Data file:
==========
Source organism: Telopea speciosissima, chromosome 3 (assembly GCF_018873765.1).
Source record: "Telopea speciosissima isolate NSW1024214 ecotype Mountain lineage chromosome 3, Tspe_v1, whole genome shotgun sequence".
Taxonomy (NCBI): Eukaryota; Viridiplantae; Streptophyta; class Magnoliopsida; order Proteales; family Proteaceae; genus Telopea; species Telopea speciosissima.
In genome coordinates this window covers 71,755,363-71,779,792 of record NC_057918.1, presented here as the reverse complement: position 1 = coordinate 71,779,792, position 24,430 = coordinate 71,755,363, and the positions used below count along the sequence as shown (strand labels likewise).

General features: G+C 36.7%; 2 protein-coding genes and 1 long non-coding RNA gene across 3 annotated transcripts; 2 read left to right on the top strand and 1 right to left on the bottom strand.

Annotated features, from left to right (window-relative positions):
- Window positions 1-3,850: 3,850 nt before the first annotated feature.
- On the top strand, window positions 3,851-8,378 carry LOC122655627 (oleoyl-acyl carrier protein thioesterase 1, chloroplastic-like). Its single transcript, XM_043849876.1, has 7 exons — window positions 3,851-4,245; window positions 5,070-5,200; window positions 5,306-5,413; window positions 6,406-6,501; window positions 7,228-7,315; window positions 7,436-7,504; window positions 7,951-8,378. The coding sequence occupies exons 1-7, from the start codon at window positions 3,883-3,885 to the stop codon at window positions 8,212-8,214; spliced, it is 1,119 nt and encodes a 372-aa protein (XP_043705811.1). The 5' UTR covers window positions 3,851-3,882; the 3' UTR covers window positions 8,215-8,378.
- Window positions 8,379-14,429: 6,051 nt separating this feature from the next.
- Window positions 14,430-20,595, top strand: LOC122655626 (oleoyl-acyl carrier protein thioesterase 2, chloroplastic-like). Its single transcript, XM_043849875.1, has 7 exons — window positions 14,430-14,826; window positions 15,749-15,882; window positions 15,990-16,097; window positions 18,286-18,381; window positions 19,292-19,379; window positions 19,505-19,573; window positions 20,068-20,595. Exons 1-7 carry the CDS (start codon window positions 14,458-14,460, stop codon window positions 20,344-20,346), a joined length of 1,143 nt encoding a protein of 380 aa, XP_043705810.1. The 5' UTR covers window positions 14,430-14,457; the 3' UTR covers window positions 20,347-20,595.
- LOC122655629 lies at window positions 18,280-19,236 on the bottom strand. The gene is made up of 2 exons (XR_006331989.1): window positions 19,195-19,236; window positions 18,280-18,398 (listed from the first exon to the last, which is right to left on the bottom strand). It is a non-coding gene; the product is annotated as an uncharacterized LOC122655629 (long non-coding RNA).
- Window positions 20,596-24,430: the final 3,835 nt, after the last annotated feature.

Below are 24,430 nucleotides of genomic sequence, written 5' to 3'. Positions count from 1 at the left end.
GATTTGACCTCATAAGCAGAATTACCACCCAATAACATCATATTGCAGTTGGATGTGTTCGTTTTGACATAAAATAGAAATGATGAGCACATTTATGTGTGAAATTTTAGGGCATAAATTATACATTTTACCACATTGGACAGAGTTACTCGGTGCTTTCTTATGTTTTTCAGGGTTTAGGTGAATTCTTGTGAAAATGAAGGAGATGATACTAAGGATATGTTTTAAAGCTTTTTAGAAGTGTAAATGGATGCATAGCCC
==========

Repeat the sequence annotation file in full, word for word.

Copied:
Source organism: Telopea speciosissima, chromosome 3 (assembly GCF_018873765.1).
Source record: "Telopea speciosissima isolate NSW1024214 ecotype Mountain lineage chromosome 3, Tspe_v1, whole genome shotgun sequence".
Taxonomy (NCBI): Eukaryota; Viridiplantae; Streptophyta; class Magnoliopsida; order Proteales; family Proteaceae; genus Telopea; species Telopea speciosissima.
In genome coordinates this window covers 71,755,363-71,779,792 of record NC_057918.1, presented here as the reverse complement: position 1 = coordinate 71,779,792, position 24,430 = coordinate 71,755,363, and the positions used below count along the sequence as shown (strand labels likewise).

General features: G+C 36.7%; 2 protein-coding genes and 1 long non-coding RNA gene across 3 annotated transcripts; 2 read left to right on the top strand and 1 right to left on the bottom strand.

Annotated features, from left to right (window-relative positions):
- Window positions 1-3,850: 3,850 nt before the first annotated feature.
- On the top strand, window positions 3,851-8,378 carry LOC122655627 (oleoyl-acyl carrier protein thioesterase 1, chloroplastic-like). Its single transcript, XM_043849876.1, has 7 exons — window positions 3,851-4,245; window positions 5,070-5,200; window positions 5,306-5,413; window positions 6,406-6,501; window positions 7,228-7,315; window positions 7,436-7,504; window positions 7,951-8,378. The coding sequence occupies exons 1-7, from the start codon at window positions 3,883-3,885 to the stop codon at window positions 8,212-8,214; spliced, it is 1,119 nt and encodes a 372-aa protein (XP_043705811.1). The 5' UTR covers window positions 3,851-3,882; the 3' UTR covers window positions 8,215-8,378.
- Window positions 8,379-14,429: 6,051 nt separating this feature from the next.
- Window positions 14,430-20,595, top strand: LOC122655626 (oleoyl-acyl carrier protein thioesterase 2, chloroplastic-like). Its single transcript, XM_043849875.1, has 7 exons — window positions 14,430-14,826; window positions 15,749-15,882; window positions 15,990-16,097; window positions 18,286-18,381; window positions 19,292-19,379; window positions 19,505-19,573; window positions 20,068-20,595. Exons 1-7 carry the CDS (start codon window positions 14,458-14,460, stop codon window positions 20,344-20,346), a joined length of 1,143 nt encoding a protein of 380 aa, XP_043705810.1. The 5' UTR covers window positions 14,430-14,457; the 3' UTR covers window positions 20,347-20,595.
- LOC122655629 lies at window positions 18,280-19,236 on the bottom strand. The gene is made up of 2 exons (XR_006331989.1): window positions 19,195-19,236; window positions 18,280-18,398 (listed from the first exon to the last, which is right to left on the bottom strand). It is a non-coding gene; the product is annotated as an uncharacterized LOC122655629 (long non-coding RNA).
- Window positions 20,596-24,430: the final 3,835 nt, after the last annotated feature.

Below are 24,430 nucleotides of genomic sequence, written 5' to 3'. Positions count from 1 at the left end.
GATTTGACCTCATAAGCAGAATTACCACCCAATAACATCATATTGCAGTTGGATGTGTTCGTTTTGACATAAAATAGAAATGATGAGCACATTTATGTGTGAAATTTTAGGGCATAAATTATACATTTTACCACATTGGACAGAGTTACTCGGTGCTTTCTTATGTTTTTCAGGGTTTAGGTGAATTCTTGTGAAAATGAAGGAGATGATACTAAGGATATGTTTTAAAGCTTTTTAGAAGTGTAAATGGATGCATAGCCC